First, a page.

The challenges that face this movement are clear: intransigent, powerful fossil fuel companies, natural cultural resistance and in particular, contemporary obsession with new, designer label products. This is without mentioning the formidable task of creating products devised of entirely recyclable parts. However, solutions are coming. The Ellen MacArthur Foundation released a report that predicts a tipping point will be seen at around 2025, where savings of 20% for most businesses will be achievable, and thus, can’t be ignored. Even the world’s largest polluter, China, is currently running some of the most innovative circular economy initiatives in the world, enshrining circular targets in their ‘five year plan’ in 2006.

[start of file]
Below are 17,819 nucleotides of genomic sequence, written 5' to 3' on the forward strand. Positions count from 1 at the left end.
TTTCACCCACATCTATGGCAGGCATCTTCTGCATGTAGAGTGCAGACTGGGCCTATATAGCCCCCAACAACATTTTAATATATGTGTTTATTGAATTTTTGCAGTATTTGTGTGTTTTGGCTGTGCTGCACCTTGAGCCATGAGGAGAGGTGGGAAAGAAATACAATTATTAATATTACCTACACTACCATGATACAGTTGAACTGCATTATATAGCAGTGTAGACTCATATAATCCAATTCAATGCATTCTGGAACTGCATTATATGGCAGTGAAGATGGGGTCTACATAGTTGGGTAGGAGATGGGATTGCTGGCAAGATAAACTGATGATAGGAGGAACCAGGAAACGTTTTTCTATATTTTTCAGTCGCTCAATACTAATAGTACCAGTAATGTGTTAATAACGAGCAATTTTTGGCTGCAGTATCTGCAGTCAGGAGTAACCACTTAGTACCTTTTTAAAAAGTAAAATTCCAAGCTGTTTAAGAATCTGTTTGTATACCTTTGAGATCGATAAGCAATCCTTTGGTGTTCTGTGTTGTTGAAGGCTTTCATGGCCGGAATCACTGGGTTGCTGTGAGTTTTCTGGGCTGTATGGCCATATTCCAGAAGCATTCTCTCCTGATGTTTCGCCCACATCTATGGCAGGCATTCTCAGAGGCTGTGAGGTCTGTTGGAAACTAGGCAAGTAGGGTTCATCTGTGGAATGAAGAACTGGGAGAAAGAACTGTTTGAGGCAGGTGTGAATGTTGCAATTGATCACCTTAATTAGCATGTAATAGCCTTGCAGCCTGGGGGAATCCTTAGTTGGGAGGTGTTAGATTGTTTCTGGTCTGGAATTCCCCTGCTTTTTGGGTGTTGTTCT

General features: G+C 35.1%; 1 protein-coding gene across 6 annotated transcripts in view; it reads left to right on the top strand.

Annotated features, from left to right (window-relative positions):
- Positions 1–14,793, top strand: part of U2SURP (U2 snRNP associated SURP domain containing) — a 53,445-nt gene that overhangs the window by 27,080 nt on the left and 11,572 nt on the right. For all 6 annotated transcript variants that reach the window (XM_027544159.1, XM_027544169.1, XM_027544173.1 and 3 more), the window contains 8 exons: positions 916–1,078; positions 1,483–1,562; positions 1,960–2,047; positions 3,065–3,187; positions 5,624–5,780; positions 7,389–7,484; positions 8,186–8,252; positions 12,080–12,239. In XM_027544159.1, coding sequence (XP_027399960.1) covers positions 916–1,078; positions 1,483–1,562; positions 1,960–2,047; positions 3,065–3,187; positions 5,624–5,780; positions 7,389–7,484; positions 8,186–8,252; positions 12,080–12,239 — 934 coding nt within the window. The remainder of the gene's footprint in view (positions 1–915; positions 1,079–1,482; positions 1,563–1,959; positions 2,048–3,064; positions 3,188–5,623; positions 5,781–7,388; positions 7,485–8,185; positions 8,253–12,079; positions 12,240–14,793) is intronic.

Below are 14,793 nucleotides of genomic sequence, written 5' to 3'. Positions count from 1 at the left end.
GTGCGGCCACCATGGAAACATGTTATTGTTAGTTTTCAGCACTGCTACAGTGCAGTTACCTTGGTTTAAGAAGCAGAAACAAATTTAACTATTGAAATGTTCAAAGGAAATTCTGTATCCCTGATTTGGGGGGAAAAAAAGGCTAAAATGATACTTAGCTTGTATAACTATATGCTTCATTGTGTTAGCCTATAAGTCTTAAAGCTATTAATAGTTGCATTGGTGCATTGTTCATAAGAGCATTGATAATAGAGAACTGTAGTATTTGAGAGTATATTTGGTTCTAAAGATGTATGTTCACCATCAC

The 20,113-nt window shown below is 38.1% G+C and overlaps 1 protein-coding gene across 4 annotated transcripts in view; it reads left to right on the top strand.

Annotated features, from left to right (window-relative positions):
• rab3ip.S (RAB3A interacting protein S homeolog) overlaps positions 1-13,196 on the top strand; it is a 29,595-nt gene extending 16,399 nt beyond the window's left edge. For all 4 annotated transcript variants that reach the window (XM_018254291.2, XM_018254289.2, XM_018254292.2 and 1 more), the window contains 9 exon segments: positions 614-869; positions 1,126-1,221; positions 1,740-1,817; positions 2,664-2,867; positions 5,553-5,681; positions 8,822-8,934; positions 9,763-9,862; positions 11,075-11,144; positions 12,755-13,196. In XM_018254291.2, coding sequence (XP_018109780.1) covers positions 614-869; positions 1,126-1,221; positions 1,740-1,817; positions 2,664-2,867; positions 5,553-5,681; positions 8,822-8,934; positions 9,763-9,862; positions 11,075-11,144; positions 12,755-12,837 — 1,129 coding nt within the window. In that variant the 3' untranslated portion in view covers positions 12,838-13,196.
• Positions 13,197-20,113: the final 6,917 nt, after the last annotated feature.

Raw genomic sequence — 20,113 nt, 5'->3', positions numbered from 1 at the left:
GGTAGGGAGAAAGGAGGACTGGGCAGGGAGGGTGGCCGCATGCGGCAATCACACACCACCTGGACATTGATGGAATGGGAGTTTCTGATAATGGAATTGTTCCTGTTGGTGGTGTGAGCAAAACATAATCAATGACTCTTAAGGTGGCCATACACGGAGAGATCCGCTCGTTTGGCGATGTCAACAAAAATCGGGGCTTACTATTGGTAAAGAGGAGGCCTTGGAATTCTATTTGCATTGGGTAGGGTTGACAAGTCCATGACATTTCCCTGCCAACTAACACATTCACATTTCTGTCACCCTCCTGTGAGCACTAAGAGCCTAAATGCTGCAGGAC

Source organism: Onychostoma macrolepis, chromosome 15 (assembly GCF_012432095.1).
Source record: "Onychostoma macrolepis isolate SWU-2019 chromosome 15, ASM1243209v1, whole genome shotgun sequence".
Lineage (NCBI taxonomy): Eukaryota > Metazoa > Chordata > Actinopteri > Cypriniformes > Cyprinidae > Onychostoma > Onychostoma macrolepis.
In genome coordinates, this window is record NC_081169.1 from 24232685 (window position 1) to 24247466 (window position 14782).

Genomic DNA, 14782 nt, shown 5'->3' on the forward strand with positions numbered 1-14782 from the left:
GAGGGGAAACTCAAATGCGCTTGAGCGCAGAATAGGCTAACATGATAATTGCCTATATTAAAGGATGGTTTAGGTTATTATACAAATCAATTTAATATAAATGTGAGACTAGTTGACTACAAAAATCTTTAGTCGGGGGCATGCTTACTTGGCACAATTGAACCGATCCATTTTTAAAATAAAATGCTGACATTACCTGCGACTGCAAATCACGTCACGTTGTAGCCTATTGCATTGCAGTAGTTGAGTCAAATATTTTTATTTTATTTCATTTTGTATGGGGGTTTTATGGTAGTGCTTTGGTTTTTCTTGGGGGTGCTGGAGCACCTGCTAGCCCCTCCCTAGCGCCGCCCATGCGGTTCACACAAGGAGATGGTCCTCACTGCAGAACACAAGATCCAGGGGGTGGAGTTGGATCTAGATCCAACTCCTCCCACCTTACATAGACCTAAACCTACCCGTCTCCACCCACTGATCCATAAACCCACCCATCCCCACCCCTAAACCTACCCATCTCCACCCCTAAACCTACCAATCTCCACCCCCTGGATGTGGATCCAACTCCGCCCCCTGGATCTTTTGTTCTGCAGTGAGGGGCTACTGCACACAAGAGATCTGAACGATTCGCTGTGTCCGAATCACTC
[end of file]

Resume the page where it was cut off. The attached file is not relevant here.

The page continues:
The potential transformative power of the circular economy is exciting for all stakeholders, from consumers, to environmentalists, to businesses and beyond. No doubt those interested will use their power as consumers and vote with their feet, demanding this more ethical approach to consumption.
*This figure is disputed and a conservative estimate, with potentially 99% of all products being discarded within this time frame.